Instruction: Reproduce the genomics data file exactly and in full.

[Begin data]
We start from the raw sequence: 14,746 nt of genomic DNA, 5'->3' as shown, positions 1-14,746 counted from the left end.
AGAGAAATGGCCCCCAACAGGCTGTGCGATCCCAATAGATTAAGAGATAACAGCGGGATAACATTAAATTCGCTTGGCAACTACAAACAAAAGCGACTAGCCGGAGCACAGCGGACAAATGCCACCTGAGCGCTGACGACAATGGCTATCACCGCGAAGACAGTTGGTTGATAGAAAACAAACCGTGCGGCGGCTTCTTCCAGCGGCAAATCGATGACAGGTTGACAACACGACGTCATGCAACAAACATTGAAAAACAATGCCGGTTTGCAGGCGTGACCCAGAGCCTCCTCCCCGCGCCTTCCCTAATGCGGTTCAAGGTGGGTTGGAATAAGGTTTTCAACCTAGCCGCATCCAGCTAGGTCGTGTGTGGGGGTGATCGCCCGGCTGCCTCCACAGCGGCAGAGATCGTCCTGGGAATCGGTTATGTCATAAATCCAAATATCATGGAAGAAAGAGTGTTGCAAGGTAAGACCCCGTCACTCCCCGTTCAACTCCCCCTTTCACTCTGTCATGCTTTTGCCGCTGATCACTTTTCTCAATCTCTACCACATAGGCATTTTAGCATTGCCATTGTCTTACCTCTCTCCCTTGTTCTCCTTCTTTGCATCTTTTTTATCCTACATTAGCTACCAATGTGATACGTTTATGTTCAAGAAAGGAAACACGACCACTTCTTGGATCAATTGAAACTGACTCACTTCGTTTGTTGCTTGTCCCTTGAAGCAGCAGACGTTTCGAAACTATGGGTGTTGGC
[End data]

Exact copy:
We start from the raw sequence: 14,746 nt of genomic DNA, 5'->3' as shown, positions 1-14,746 counted from the left end.
AGAGAAATGGCCCCCAACAGGCTGTGCGATCCCAATAGATTAAGAGATAACAGCGGGATAACATTAAATTCGCTTGGCAACTACAAACAAAAGCGACTAGCCGGAGCACAGCGGACAAATGCCACCTGAGCGCTGACGACAATGGCTATCACCGCGAAGACAGTTGGTTGATAGAAAACAAACCGTGCGGCGGCTTCTTCCAGCGGCAAATCGATGACAGGTTGACAACACGACGTCATGCAACAAACATTGAAAAACAATGCCGGTTTGCAGGCGTGACCCAGAGCCTCCTCCCCGCGCCTTCCCTAATGCGGTTCAAGGTGGGTTGGAATAAGGTTTTCAACCTAGCCGCATCCAGCTAGGTCGTGTGTGGGGGTGATCGCCCGGCTGCCTCCACAGCGGCAGAGATCGTCCTGGGAATCGGTTATGTCATAAATCCAAATATCATGGAAGAAAGAGTGTTGCAAGGTAAGACCCCGTCACTCCCCGTTCAACTCCCCCTTTCACTCTGTCATGCTTTTGCCGCTGATCACTTTTCTCAATCTCTACCACATAGGCATTTTAGCATTGCCATTGTCTTACCTCTCTCCCTTGTTCTCCTTCTTTGCATCTTTTTTATCCTACATTAGCTACCAATGTGATACGTTTATGTTCAAGAAAGGAAACACGACCACTTCTTGGATCAATTGAAACTGACTCACTTCGTTTGTTGCTTGTCCCTTGAAGCAGCAGACGTTTCGAAACTATGGGTGTTGGC